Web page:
Windmill Feed/Delivery Clutch


Disassembled a Windmill that needed to be moved without having much knowledge of the press. I was counting on the parts manual and my memory to be able to piece it back together, but I’ve already encountered a problem and will likely encounter more.

I am having problems getting the feed/delivery clutch back together. The outer part of the clutch is engaging the gear that controls delivery height fine, and the inner part of the clutch is engaging the main shaft fine, but they are not engaging with each other and I am worried that I am missing parts. Unfortunately the inner workings of the clutch are not displayed in the parts catalogue.

In short, how do the two pieces of the clutch interact? All that is in there right now is a large spring. How does the inner part turn the outer part? Is it by pressure alone, should something be connecting them between the two largish holes in their castings?

Thanks for any advice,


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Paul, maybe it’s because my English isn’t good enough, but I don’t get it. Can you post pictures and/or state part numbers?

The parts I’m referring to are numbered T-1105 and T-1106 on page 72 of the parts catalogue. Part T11-L3 (key that affixes to shaft) and T1110 (large spring) are enclosed.

For those of you who don’t want to look in the parts catalogue, I’m talking about the two cup shaped pieces on the delivery side of the shaft under the feed/delivery table.

I will also utter a disclaimer at this point: I may have been putting the feed mechanism back together in the wrong general order. I do not have any of the parts from the feed side of the shaft re-installed and I may simply need to do that first.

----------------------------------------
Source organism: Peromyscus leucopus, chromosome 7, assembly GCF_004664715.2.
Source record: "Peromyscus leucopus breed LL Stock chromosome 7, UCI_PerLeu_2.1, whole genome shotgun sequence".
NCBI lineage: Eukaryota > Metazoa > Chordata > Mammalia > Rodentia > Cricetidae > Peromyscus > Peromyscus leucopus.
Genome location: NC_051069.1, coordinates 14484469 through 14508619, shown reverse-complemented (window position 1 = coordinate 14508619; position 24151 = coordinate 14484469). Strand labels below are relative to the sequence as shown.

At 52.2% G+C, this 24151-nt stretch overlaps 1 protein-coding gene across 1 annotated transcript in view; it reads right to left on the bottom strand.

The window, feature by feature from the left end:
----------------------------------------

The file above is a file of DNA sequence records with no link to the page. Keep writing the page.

Have you refitted the sleeve which fits between the clutch and the handwheel?
This provides the pressure to lock the clutch to the shaft.

Yep, I have. I will reinstall the other end of the shaft and see if everything works out, there is pressure that comes from both ends and I have a feeling it’s not engaged because the other end is slack. Hopefully it’s as simple as that.

Yes, once the feed side of the shaft is fitted with all components the delivery side handwheel can be cranked in or out to change pressure on the outer clutch. I am assuming you just adjust the handwheel in until the outer clutch engages the inner clutch (which is keyed to the shaft) and then when turned, the delivery table will move up?

I really do not understand the purpose of those mechanics. Why a two piece clutch? When do you want to disengage the clutch? Don’t you always want the delivery board to rise if you are lowering the feed? If I am adding paper but I don’t want the delivery to lower, do I have to adjust the tension with the handwheel on the fly, as the press is running? Seems like it would be simpler to just have an on/off clutch rather than compressing parts with springs until they turn together.

After 50 years spent operating Heidelbergs I can tell you that a skilled operator would always release the pressure on the clutch and lower both the feed and delivery tables prior to loading his stock to be printed in the feed table, he would then raise the feed table to the desired height using the handle on the left hand side, he would then grasp the vertical shaft of the delivery table, and raise it with his left hand and at the same time turn the handwheel on the right hand side to lock the clutch, as the delivery table is raised the cogs can be heard as the ratchet mechanism operates against the strength of the clutch spring.

Hope this helps you understand the mechanics in Heidelbergs. Everything they put in their machines is there for a purpose.

What you describe makes perfect sense, but I’m still not sure I understand why. I am sure that as soon as I actually operate the press it will become clear. Thanks for the clarification.

It allows you to remove stock on the delivery table and pull it back up without affecting the height of the feed table. Ron

The delivery table can also be dis-engaged in this way in order to insert the belt conveyor for a drier unit or a thermography unit to which the sheets are delivered rather than the original slanted table. You would not want the delivery table to raise while using such an auxiliary piece of equipment.

Never heard of that before, but it makes perfect sense. Seeing how our offset presses have thermo units with conveyors, it wouldn’t be difficult to move them to the windmills.

I’ve run a thermography unit on my ryobi offset, also the same unit on my kluge and windmill. Dick G.